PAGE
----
Sunday, November 29, 2009

ACE and '84

1984 was a good year. Imagined things of the future were becoming realized. Ridley Scott launched his famous "1984" commercial announcing the Macintosh computer. George Orwell's 1984 and dystopian view of the future was nowhere to be seen...yet. And best of all, (for me anyway) there was "Dexter"...I mean "Ace", I mean, "Space Ace".

Former Disney animation chief and maverick, Don Bluth released (as a followup to the laserdisc video game and arcade blockbuster, "Dragon's Lair") "Space Ace in 1984, showcasing some of the best hand drawn animation you could interact with for a quarter.

The Hollywood pitch for "Space Ace" most likely would have been " Jerry Lewis' Nutty Professor meets Star Trek". With a more coherent narrative and more dynamic game play than "Dragon's Lair", "Space Ace" was a hit.

Now that I think about it, 1984 wasn't really a good year for everyone. Some were not too happy with President Reagan's economics. The Cold War was still in full effect. (As seen in Rocky IV) Walt Disney Pictures was slated to release "The Black Cauldron" only a year later and there was some uncertainty as to what direction that film was supposed to be well as the studio itself.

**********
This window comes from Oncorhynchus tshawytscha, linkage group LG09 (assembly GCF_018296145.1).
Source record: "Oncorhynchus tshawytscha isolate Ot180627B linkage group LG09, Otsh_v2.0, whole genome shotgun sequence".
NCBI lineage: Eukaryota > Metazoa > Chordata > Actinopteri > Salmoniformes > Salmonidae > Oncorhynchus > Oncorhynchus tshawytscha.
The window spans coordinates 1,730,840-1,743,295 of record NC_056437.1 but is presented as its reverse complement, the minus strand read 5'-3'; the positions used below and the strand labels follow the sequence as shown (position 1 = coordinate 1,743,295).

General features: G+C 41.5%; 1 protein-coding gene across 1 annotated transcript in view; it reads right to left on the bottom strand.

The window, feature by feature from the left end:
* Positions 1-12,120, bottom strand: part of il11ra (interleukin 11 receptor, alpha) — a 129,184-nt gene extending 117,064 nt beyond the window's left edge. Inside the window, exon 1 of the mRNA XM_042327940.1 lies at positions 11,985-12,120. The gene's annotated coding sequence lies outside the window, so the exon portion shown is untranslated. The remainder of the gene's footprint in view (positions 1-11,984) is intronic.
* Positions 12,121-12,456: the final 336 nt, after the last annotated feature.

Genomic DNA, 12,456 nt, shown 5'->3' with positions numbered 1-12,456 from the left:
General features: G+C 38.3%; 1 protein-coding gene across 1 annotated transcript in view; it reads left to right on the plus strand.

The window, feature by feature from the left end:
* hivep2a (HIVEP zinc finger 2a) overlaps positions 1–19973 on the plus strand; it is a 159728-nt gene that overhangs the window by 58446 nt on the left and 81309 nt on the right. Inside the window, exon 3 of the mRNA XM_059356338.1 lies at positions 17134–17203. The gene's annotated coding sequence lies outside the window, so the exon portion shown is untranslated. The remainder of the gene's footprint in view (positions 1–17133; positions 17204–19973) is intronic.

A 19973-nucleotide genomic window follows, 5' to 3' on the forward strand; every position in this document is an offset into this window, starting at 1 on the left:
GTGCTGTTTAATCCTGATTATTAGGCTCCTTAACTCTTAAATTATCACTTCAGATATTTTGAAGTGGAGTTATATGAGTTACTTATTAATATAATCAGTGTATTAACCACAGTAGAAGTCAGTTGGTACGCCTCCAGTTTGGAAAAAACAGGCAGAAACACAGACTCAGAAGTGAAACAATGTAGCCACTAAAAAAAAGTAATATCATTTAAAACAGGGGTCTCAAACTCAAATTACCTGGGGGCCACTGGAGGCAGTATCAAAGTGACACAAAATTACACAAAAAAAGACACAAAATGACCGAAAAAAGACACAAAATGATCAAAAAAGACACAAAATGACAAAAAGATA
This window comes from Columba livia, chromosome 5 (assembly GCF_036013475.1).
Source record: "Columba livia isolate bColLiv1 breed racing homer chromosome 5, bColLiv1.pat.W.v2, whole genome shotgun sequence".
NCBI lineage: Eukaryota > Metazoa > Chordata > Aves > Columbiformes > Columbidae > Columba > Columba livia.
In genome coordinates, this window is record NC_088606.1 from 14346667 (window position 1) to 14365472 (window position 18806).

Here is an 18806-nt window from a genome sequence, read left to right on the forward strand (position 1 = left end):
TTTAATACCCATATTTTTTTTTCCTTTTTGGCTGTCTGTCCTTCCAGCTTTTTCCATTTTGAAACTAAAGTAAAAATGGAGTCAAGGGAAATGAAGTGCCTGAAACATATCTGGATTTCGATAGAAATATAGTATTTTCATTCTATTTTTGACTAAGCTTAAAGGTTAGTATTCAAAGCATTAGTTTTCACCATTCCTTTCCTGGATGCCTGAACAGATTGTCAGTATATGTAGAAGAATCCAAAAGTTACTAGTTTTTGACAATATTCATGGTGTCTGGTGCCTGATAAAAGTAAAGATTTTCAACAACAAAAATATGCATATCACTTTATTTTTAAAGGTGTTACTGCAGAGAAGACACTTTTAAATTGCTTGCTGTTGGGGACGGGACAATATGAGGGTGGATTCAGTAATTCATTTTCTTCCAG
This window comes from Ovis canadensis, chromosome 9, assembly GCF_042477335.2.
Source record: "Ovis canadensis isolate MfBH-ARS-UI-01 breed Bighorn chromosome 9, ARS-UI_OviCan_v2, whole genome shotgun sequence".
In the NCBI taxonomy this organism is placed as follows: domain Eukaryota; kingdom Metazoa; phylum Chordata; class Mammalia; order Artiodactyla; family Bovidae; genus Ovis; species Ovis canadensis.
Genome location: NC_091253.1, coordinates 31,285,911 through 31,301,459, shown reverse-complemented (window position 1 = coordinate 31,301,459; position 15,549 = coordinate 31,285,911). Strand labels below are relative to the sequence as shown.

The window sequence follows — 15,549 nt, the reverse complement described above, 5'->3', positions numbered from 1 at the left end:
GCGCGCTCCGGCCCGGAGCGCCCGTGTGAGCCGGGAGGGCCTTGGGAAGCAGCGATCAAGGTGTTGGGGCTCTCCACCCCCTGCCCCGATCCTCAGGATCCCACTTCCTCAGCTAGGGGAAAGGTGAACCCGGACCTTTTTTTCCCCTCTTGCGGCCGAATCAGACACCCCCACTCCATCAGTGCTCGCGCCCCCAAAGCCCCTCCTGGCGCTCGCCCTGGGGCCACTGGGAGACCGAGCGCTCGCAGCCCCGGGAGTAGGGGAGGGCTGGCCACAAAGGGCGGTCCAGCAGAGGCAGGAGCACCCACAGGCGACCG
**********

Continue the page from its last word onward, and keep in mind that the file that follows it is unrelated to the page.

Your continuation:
Bluth however, (along with animation partners, Gary Golman, and John Pomeroy) was on track and were smoking hot. "The Secret of NIMH" (1982) was already made a huge impact, "Dragon's Lair" was making waves, just as "Space Ace" and his Steven Spielberg, Amblin Animation collaboration, "An American Tail" was just around the corner.

Don Bluth remains one of my most admired animation directors. Not just for his "style" (the draftsmanship and timing in his films without a doubt have a certain"look") but for his courage to branch out on his own and do his own thing. The "Bluth/ Disney" rift is almost legendary. There's no denying his departure from Disney did affect production and leave a bad taste in the mouths of many affiliated with them. I'll never forget hearing about how the ABC Network (under Disney of course) refused to air any commercial material that could have promoted Bluth's animated version of "Anastasia".

Whoa. I've really digressed here. Back to Dexter...I mean, Space Ace. This certainly old news, but "Space Ace" now available as game playable as an app for the iPhone. Some say five bucks is a steep for an app, but considering how much money I spent as a kid playing this game, five bucks is worth it. But it's not the gameplay that I'm interested in. Space Ace has great animation (for a video game) that has withstood the test of time in its measure of being entertaining.